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  1. #11

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    I got a cheap Polaris flash meter many, many years ago and hardly used it until I got back into photography.

    It was after I started getting into the studio flash stuff I finally put the cash down for a "real" Seconic meter. The old ones are great and very, very useful, however, I like my Seconic's features better. I have not compared actual photos using both meters, but I can imagine they would be similar......it's just that the Seconic is maybe easier at setting up multiple strobes to exacting levels. It would have been beyond my abilities (at the time) to figure that out with the old Polaris....

    Bob E.
    Nikon F5, Nikon F4S, Nikon FA, Nikon FE, Nikon N90, Nikon N80, Nikon N75, Mamiya 645 Pro, Mamiya Press Super 23, Yashica Lynx 14e, Yashica Electro GSN, Yashica 124G, Yashica D

  2. #12
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    The idea of using studio lights and not investing in a flash meter is beyond my comprehension. Sure, it can be done...but why?
    Lorem ipsum dolor sit amet, consectetuer adipiscing elit. In velit arcu, consequat at, interdum sit amet, consequat in, quam.

  3. #13

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    Quote Originally Posted by trythis View Post
    I will second the flash meter. Luna Pro F or Luna Six F, same thing I think.
    If you consider getting a flash meter please be aware that virtually all will NOT give you an accurate reading with Hand-held types of flash. They are designed for studio units whose flash duration and power are quite different to to a Metz (except for when you use a hand-held flash on manual at full power). Also the Metz's inbuilt auto exposure settings generally work by curtailing the burst of flash to a duration that is too short for most flash meters to accurately respond to.

    The best solutions are:
    • Calculate the distance from flash to ceiling and ceiling to subject and use this as you base distance when manually calculating the effective GN at the position of the subject. For a typical UK living room with white ceiling and light walls you can factor in (as a rule of thumb) a reflectance of 80%. For larger rooms and/or darker walls (such as dark wood panelling in a pub) you can factor in (as a rule of thumb) a reflectance of 50%.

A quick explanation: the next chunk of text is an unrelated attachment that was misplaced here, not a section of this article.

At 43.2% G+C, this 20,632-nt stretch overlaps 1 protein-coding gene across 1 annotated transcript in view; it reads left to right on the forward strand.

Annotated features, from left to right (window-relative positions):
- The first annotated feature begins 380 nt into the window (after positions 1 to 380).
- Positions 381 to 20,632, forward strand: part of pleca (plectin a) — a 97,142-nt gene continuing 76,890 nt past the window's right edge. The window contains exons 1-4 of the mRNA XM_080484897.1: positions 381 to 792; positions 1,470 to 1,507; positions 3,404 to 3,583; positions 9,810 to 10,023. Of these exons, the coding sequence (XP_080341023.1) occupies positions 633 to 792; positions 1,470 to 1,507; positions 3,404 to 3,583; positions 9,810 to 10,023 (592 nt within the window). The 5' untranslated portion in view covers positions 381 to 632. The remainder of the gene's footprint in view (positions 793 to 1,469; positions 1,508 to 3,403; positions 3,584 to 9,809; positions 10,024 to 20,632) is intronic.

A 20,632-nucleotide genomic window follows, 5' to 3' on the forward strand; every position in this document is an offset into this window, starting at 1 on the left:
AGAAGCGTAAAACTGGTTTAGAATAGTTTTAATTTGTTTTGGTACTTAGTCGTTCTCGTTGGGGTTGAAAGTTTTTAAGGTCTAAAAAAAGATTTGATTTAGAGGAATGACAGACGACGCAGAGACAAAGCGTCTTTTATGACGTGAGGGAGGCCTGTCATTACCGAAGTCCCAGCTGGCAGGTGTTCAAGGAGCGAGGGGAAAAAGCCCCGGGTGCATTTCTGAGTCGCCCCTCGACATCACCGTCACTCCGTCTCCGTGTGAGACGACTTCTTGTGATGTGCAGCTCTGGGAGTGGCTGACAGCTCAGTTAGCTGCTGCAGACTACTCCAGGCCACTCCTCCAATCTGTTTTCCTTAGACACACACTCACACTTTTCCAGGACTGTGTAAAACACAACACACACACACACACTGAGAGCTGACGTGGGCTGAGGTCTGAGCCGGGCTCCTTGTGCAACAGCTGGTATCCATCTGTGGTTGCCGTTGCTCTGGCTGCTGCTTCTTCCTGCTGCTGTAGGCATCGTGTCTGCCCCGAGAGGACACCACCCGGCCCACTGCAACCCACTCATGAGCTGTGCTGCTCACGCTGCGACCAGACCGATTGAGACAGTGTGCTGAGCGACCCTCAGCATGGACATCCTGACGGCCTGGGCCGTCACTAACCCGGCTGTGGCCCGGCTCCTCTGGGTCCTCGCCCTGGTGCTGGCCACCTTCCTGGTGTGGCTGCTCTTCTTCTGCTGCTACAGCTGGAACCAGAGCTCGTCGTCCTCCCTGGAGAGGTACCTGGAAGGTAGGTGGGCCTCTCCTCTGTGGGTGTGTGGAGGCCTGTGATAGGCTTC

• Purchase an on camera sensor accessory for the Metz. I used to have ones for my Metz 45 and Matz 60 that controlled the automatic settings of both flashes but, and very importantly, the sensor is attached to the camera so it can work effectively with bounce or off camera flash.
    • Use the two flash method whereby you bounce a Metz 60 on full power off the ceiling and combine this with a Metz 45 at full power pointed directly at the subject. You only calculate the Metz 45 to subject distance to get your exposure and ignore the Metz 60 as this will simply act to soften the harshness of the Metz 45 on it's own.


    Best of luck with your experiments.

    David
    www.dsallen.de
    D.S. Allen, fotograf.

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  4. #14

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    Quote Originally Posted by Tom1956 View Post
    This is why they invented flash meters--to introduce another variable and earn some money out of your pocket. In the end, your guess is about as good as anybody else's. Then, that's why they invented digital cameras, so you could shot it, look on the back of your camera while everybody in the picture was still there, and either delete it or shoot another. When it's all done and you get a "good print" you see for yourself bounce light off a ceiling is a bad idea. A better idea is to drag your shutter as much as you can hand-hold, and bring up the direct flash as little as you can get away with. Generally for that, the little dial on the back of the flash works out pretty well, on the Japanese flashes I've ever used. Sunpak 611 user for 37 years speaking here.
    When I was doing a fair amount of product photography, using 4x5 and 120 transparency film, I found a flashmeter to be indespensable, and that my best guess was worth it's weight in gold.

  5. #15

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    SNIP

    Quote Originally Posted by Tom1956 View Post
    This is why they invented flash meters--to introduce another variable and earn some money out of your pocket. In the end, your guess is about as good as anybody else's.
    never heard that one before

    SNIP
    Quote Originally Posted by David Allen View Post
    If you consider getting a flash meter please be aware that virtually all will NOT give you an accurate reading with Hand-held types of flash.
    or that either ...

    my old battery eating minolta has never given me a wrong reading .. (monoblocks, lumdeyne, and a variety of on camera sunpaks, speed lights ).

    i guess YMMV ??
    im empty, good luck

  6. #16

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    Quote Originally Posted by jnanian View Post
    SNIP



    never heard that one before

    SNIP


    or that either ...

    my old battery eating minolta has never given me a wrong reading .. (monoblocks, lumdeyne, and a variety of on camera sunpaks, speed lights ).

    i guess YMMV ??